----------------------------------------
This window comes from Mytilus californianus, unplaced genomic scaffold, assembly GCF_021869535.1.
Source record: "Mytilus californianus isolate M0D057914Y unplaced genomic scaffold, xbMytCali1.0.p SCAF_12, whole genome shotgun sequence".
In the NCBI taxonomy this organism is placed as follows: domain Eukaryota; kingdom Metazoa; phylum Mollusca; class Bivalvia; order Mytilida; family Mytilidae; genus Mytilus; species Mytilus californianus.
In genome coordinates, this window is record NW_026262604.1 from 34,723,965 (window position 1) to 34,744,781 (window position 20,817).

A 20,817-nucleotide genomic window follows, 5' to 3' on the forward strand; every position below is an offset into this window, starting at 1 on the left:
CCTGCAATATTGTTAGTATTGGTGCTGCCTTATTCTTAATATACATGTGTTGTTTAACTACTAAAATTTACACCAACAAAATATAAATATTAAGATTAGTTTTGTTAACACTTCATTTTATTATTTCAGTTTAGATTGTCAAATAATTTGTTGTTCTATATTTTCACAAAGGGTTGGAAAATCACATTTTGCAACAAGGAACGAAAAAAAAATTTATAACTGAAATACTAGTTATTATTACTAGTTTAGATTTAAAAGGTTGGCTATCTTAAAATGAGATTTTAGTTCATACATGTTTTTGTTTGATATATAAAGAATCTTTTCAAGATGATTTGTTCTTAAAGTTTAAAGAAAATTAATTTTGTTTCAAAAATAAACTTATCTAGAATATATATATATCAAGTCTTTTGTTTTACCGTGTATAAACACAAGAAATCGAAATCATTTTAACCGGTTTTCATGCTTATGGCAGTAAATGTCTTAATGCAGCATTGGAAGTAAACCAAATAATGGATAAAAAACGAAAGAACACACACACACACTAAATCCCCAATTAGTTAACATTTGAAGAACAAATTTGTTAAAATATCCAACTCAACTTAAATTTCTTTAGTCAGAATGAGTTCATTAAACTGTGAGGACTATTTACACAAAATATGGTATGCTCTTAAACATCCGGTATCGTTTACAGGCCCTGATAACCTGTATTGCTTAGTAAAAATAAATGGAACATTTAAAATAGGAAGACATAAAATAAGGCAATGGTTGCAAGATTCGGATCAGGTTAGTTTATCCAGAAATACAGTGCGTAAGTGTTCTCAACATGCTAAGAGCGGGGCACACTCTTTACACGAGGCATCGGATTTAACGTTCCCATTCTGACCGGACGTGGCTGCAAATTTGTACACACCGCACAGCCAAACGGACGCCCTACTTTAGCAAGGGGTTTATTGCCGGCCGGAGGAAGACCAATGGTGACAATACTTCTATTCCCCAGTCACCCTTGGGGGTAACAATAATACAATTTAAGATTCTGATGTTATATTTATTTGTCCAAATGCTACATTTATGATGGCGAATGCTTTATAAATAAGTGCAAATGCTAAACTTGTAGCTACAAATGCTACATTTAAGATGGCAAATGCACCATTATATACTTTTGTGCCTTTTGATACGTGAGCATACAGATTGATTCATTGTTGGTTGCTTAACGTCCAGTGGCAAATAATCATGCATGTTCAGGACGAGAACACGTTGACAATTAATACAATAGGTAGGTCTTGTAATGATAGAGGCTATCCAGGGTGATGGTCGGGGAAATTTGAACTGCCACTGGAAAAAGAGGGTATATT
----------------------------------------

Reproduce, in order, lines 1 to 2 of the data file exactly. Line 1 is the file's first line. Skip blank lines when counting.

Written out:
This window comes from Mytilus californianus, unplaced genomic scaffold, assembly GCF_021869535.1.
Source record: "Mytilus californianus isolate M0D057914Y unplaced genomic scaffold, xbMytCali1.0.p SCAF_12, whole genome shotgun sequence".